Walgreens is set to layoff more than 500 workers – 10 percent of its corporate workforce
Walgreens Boots Alliance is to layoff 504 corporate employees as financial obligations for opioid litigation and other legal matters pile up.
Earlier this month, the drugstore giant settled a lawsuit with the city of San Francisco, agreeing to pay it $230 million over its sales of opioids that have contributed to the Bay Area city’s drug crisis.
Most of the cuts will be made at the drugstore giant’s Deerfield, Illinois headquarters or its Chicago office.
The layoffs represent about 10 percent of the company’s corporate workforce.
Walgreens Boots Alliance employs over 325,000, according to the company’s latest quarterly earnings report.
‘None of these roles are based at our stores, microfulfillment centers or call centers. We’re grateful for the many contributions by the team members who will be leaving our organization, and are committed to supporting them as much as possible during this transition,’ Spokesman Marty Maloney said.
Walgreens said it plans to slash its corporate staff by about 10%, as it streamlines operations and focuses on consumer-facing healthcare businesses
Walgreens stock has fallen almost 20% so far this year
Maloney denied that the layoffs were connected to the company’s financial liabilities.
The company said during its March earnings report it had paid out $5.4 billion for opioid-related legal claims.
While making the settlements, the company has denied any liability in regard to allegations of its role in the opioid crisis.
Walgreens has recently moved beyond its drugstores to become a direct provider of medical care through the Walgreens-backed VillageMD, which bought Summit Health. The company contributed $3.5 billion toward the purchase.
The transaction, valued at $8.9 billion, also involved investment from Cigna’s Evernorth.
Last week, Walgreens disputed in a federal court a $642 million arbitration award for health insurance provider Humana in a fight over drug prices. Walgreens called the sum ‘staggering.’
None of the 504 roles being cut are based at its stores, micro-fulfillment outlets or call centers, a company spokesperson said
CEO Rosalind Brewer said in a message to employees being laid off obtained by the Chicago Sun-Times, the layoffs were among a series of steps the company is taking ‘to drive sustainable cost savings to help fuel investments for future growth.’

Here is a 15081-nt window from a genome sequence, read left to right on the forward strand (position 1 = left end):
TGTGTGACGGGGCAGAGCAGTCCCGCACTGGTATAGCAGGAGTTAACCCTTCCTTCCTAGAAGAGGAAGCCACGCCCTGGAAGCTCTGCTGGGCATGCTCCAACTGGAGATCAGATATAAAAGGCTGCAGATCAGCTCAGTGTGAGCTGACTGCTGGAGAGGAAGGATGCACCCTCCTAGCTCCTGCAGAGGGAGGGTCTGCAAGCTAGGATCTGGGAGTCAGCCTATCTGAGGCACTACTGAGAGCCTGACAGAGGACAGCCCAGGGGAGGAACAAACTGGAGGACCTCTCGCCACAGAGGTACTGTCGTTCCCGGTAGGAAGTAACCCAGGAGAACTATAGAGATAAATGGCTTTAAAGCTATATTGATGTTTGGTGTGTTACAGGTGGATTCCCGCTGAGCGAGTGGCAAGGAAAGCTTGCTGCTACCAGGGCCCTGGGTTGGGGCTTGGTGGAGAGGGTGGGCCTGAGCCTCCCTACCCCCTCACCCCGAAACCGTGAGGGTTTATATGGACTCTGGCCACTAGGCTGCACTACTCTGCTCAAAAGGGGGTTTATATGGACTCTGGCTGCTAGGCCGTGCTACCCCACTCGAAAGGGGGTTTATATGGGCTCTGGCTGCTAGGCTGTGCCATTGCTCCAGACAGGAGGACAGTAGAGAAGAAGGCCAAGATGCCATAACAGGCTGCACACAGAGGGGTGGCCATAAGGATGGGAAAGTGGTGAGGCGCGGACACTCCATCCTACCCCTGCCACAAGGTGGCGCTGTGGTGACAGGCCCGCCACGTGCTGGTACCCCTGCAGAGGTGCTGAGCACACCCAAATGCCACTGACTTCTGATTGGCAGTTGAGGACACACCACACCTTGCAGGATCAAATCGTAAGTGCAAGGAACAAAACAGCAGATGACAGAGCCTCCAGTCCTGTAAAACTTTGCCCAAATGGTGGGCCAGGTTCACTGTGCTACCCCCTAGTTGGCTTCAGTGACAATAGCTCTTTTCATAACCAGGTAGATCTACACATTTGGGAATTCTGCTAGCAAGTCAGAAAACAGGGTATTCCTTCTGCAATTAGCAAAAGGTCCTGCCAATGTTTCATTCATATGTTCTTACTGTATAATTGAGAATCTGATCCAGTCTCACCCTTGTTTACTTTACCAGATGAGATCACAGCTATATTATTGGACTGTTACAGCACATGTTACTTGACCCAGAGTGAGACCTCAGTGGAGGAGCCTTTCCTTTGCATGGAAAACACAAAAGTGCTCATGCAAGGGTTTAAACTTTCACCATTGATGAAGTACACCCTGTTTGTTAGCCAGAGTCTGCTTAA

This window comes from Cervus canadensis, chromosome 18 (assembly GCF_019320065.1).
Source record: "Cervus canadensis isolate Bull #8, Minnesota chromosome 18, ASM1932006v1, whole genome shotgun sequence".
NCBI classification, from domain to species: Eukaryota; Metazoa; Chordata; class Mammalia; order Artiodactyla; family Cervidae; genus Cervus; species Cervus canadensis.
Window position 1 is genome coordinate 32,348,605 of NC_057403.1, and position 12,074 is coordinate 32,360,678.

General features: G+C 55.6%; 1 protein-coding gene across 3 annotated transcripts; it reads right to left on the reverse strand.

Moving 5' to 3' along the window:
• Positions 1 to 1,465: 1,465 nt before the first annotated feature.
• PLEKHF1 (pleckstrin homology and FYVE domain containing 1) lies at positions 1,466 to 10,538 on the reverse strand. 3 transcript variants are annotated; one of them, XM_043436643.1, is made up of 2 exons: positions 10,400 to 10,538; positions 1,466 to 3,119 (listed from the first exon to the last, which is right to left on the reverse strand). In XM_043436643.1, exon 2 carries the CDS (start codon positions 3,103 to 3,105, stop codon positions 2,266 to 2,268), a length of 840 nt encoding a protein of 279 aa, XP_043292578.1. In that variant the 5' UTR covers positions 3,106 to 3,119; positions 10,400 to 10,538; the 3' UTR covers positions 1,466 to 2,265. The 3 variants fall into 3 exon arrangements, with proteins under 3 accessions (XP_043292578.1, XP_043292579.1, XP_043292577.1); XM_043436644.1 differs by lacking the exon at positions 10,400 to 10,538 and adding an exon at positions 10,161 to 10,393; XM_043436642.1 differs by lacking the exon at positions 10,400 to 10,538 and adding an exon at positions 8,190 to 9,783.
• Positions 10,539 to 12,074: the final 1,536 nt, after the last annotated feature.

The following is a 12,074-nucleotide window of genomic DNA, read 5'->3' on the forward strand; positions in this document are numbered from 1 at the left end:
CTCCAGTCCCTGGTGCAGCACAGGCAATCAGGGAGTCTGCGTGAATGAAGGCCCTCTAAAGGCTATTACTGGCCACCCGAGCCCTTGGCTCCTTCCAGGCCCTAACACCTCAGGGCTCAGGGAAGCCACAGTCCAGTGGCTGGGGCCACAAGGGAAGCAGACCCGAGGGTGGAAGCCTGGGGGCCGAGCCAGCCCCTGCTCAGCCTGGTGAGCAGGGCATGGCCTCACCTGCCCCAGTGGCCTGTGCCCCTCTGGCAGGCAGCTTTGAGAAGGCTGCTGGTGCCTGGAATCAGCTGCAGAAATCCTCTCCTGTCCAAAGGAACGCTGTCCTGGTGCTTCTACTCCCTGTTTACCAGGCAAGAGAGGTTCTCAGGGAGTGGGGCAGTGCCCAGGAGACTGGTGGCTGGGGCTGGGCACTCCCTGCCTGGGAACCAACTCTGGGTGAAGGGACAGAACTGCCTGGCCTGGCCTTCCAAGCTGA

Brewer did not make any reference to legal issues the company is facing.
Brewer thanked workers for their contributions stating: ‘While difficult, these changes are necessary to streamline our business, unlock value and support our long-term growth. Together, we will continue driving toward our vision to be the leading partner in reimagining local healthcare and wellbeing for all.’
The laid-off workers will have counseling and mental health services available at the company. Workers with at least three years of service are getting severance of two weeks per year.
Maloney said all affected employees will have outplacement support.
Postings at the blog TheLayoff said workers with at least three years of service were getting severance of two weeks per year.
San Francisco’s reputation as a coastal gem has been left in tatters by worsening crime, drugs, and homelessness rates, even as it remains home to tech billionaires
Addicts openly smoke drugs on the sidewalk of the Tenderloin area of San Francisco, where overdose deaths have rocketed upwards in recent months
San Francisco saw a staggering 41 percent surge in the number of drug-related deaths in the first quarter of 2023
The settlement with San Francisco came nine months after US District Judge Charles Breyer in San Francisco said the drugstore chain could be held liable for having ‘substantially contributed’ to an opioid epidemic that caused ‘widespread harm’ in the city and constituted a public nuisance.
Breyer faulted Walgreens for its ’15-year failure’ to properly scrutinize opioid prescriptions and flag possible misuse of the sometimes highly addictive drugs.
San Francisco City Attorney David Chiu called Walgreens’ settlement the largest awarded to a local government in years of opioid litigation nationwide.
He said Walgreens’ actions ‘made the opioid epidemic in San Francisco worse than it otherwise would have been,’ and that there is ‘no amount of money that will bring back the lives we have lost.’
In a statement, Walgreens said it ‘disputes liability’ but did not admit fault, but that settling allows it to focus on patients, customers and communities. ‘Our thoughts are with those impacted by this tragic crisis,’ it added.
This graphic shows the rise in positive urine tests for fentanyl of those receiving drug abuse treatment in different parts of the US. Millennium Health’s data is based on some 4.5 million samples
What is fentanyl and why is it so dangerous?
Fentanyl was originally developed in Belgium in the 1950s to aid cancer patients with their pain management.
Given its extreme potency it has become popular amongst recreational drug users.
Overdose deaths linked to synthetic opioids like fentanyl jumped from nearly 10,000 in 2015 to nearly 20,000 in 2016 – surpassing common opioid painkillers and heroin for the first time.
And drug overdoses killed more than 72,000 people in the US in 2017 – a record driven by fentanyl.
It is often added to heroin because it creates the same high as the drug, with the effects biologically identical. But it can be up to 50 times more potent than heroin, according to officials in the US.
In the US, fentanyl is classified as a schedule II drug – indicating it has some medical use but it has a strong potential to be abused and can create psychological and physical dependence.